Some of the countries that experience the longest wait times are China, the Philippines, India and Mexico.
Georgia Garcia Dolar has been waiting more than 30 years to immigrate from the Philippines.
“It just occurred to me, in doing the math, my aunt was younger than I am right now when this process started – by a lot,” said Michael Milan, Garcia Dolar’s nephew. “That’s an entire lifetime.”
She was petitioned by both her mother and sister in the 80s. In November 2020, her application was denied, citing proclamations signed by former President Donald Trump. Now, her case will have to be reconsidered. Her mother passed away in 2014 and her sister, Michael’s mother, is now in her 80s. She worked as an ICU nurse in Southern California for about 30 years, taking care of others.
“I was emotionally depressed because I… really want to go to the states to be able to serve my sister, and to be with her because she’s already 80 years old,” said Garcia Dolar over a video Zoom call. “I wanted her to be with me until the last years of her life.”
Milan joined the Value our Families campaign, which advocates for policies that would address the backlog that leaves families waiting up to 20 years or in some cases – like Garcia Dolar’s – more.
“I guess that the most painful and the most challenging parts of this process: there are people on the other side of these forms that are being submitted, and multiply our family’s story by several thousand – this is not uncommon,” said Milan.
The Value our Families campaign is lobbying support the U.S. Citizenship Act of 2021, a bill President Joe Biden sent to Congress. Among other things, it would increase the 7% cap on visas to 20%.
“Under our current law…a certain country can have no more than 7% of all visa applications. And so, if that country hits that limit, then those people that are waiting in that line, would pause in that line, and people from different countries would get processed ahead of them,” explained John C. Yang, executive director and president of Asian Americans Advancing Justice, an organization helping lead the campaign.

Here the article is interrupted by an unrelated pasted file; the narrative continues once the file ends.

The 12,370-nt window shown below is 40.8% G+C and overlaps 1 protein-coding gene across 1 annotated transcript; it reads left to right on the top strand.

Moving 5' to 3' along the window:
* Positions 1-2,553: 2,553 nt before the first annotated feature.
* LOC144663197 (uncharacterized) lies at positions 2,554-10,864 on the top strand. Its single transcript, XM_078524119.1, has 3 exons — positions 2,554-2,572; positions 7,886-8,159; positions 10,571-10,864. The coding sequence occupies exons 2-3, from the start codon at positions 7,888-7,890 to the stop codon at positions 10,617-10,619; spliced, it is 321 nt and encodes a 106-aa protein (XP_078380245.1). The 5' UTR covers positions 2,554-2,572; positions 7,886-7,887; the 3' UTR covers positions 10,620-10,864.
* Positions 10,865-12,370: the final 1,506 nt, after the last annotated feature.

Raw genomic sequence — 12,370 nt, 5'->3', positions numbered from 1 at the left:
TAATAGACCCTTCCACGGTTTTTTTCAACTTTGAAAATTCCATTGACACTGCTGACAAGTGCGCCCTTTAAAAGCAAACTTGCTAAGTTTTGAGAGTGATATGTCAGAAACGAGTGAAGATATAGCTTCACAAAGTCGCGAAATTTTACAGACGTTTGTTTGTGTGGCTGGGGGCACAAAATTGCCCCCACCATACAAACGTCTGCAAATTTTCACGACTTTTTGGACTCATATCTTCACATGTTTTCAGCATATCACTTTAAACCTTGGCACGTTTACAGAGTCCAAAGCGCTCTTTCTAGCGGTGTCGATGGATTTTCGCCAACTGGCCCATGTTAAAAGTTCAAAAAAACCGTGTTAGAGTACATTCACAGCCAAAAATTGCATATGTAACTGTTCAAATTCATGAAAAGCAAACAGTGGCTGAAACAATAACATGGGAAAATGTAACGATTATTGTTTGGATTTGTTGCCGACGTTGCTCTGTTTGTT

Part of the reason Garcia Dolar has waited so long is also because there’s priority based on the sponsor’s relationship to the applicant.
“If you are the spouse or a minor child of a current U.S. citizen, number one: you are not subject to these caps, and number two: it is basically immediate. In other words, you do go through the normal processing, the normal background checks of getting a visa application, but you are not subjected to the same limits that we’re talking about,” said Yang.
Lawful permanent residents, also known as green card holders, can petition spouses and children, but it takes longer. The very last preference is for siblings of U.S. citizens, the category Garcia Dolar is in.
“If they could help me, possibly, that I can go there before my sister will be gone because I want to be able to serve her, to take good care of her,” she said.
“I think that our government can do a lot more and do right by these families, who have an interest in making America their new home,” said Milan.
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